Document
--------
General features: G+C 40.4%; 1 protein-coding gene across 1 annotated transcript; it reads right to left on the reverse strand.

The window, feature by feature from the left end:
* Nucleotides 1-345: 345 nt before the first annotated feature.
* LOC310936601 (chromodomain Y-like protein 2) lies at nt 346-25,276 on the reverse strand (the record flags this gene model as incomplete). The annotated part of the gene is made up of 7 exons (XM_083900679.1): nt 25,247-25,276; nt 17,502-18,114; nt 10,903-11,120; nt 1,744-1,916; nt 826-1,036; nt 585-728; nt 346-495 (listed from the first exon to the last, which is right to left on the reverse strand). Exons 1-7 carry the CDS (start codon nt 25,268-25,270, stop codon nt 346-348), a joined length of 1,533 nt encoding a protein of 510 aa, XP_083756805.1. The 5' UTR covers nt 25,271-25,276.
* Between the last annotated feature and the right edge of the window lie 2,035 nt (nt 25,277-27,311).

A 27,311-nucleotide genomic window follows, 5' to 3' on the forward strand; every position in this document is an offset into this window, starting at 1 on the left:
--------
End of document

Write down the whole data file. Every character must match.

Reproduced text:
General features: G+C 40.4%; 1 protein-coding gene across 1 annotated transcript; it reads right to left on the reverse strand.

The window, feature by feature from the left end:
* Nucleotides 1-345: 345 nt before the first annotated feature.
* LOC310936601 (chromodomain Y-like protein 2) lies at nt 346-25,276 on the reverse strand (the record flags this gene model as incomplete). The annotated part of the gene is made up of 7 exons (XM_083900679.1): nt 25,247-25,276; nt 17,502-18,114; nt 10,903-11,120; nt 1,744-1,916; nt 826-1,036; nt 585-728; nt 346-495 (listed from the first exon to the last, which is right to left on the reverse strand). Exons 1-7 carry the CDS (start codon nt 25,268-25,270, stop codon nt 346-348), a joined length of 1,533 nt encoding a protein of 510 aa, XP_083756805.1. The 5' UTR covers nt 25,271-25,276.
* Between the last annotated feature and the right edge of the window lie 2,035 nt (nt 25,277-27,311).

A 27,311-nucleotide genomic window follows, 5' to 3' on the forward strand; every position in this document is an offset into this window, starting at 1 on the left: